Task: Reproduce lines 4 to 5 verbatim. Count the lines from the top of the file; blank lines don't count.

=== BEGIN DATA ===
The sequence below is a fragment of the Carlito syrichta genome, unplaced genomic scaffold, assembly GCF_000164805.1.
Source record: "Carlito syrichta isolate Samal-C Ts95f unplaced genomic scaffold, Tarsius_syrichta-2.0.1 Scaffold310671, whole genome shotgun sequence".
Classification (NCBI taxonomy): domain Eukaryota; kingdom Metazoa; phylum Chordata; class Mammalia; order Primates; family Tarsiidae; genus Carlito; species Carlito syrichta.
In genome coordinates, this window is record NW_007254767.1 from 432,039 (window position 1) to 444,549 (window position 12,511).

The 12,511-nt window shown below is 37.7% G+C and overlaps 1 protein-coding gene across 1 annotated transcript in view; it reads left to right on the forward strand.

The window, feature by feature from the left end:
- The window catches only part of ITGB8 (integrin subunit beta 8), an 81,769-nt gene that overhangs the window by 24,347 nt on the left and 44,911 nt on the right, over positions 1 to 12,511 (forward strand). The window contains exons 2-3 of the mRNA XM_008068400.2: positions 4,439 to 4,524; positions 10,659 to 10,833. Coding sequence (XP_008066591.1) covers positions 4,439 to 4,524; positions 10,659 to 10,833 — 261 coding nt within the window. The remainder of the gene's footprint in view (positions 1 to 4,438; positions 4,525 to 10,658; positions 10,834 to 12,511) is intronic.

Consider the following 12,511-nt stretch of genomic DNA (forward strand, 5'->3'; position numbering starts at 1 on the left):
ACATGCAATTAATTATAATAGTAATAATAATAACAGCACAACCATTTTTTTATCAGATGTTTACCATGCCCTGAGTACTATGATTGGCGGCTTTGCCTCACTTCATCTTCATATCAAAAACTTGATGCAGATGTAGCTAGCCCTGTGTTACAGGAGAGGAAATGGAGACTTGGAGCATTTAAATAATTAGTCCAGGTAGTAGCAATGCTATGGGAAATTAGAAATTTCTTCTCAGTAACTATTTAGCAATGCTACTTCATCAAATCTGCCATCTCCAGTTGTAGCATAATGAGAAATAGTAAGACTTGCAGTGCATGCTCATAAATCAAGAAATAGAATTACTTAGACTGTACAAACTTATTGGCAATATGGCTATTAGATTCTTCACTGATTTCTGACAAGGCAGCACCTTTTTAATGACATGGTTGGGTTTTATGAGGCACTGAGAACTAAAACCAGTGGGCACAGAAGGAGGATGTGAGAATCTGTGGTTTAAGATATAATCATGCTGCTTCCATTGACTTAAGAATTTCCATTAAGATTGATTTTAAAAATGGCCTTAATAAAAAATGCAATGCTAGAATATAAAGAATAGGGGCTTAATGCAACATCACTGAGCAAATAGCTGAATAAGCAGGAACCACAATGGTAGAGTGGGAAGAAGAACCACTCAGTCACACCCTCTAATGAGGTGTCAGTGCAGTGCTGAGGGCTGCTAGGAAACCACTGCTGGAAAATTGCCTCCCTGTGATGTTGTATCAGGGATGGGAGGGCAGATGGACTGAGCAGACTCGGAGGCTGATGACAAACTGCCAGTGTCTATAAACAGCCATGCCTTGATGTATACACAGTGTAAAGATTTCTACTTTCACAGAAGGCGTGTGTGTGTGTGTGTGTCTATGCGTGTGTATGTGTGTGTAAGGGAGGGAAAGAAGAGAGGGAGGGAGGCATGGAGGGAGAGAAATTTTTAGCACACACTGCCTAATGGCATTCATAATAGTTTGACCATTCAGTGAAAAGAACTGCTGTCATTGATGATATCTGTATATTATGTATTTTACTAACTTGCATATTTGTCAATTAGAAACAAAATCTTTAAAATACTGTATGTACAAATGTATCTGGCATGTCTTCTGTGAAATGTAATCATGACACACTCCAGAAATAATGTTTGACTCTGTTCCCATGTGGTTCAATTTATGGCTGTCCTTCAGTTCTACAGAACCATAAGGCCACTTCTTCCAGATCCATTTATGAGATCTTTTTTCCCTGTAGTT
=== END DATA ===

In genome coordinates, this window is record NW_007254767.1 from 432,039 (window position 1) to 444,549 (window position 12,511).

The 12,511-nt window shown below is 37.7% G+C and overlaps 1 protein-coding gene across 1 annotated transcript in view; it reads left to right on the forward strand.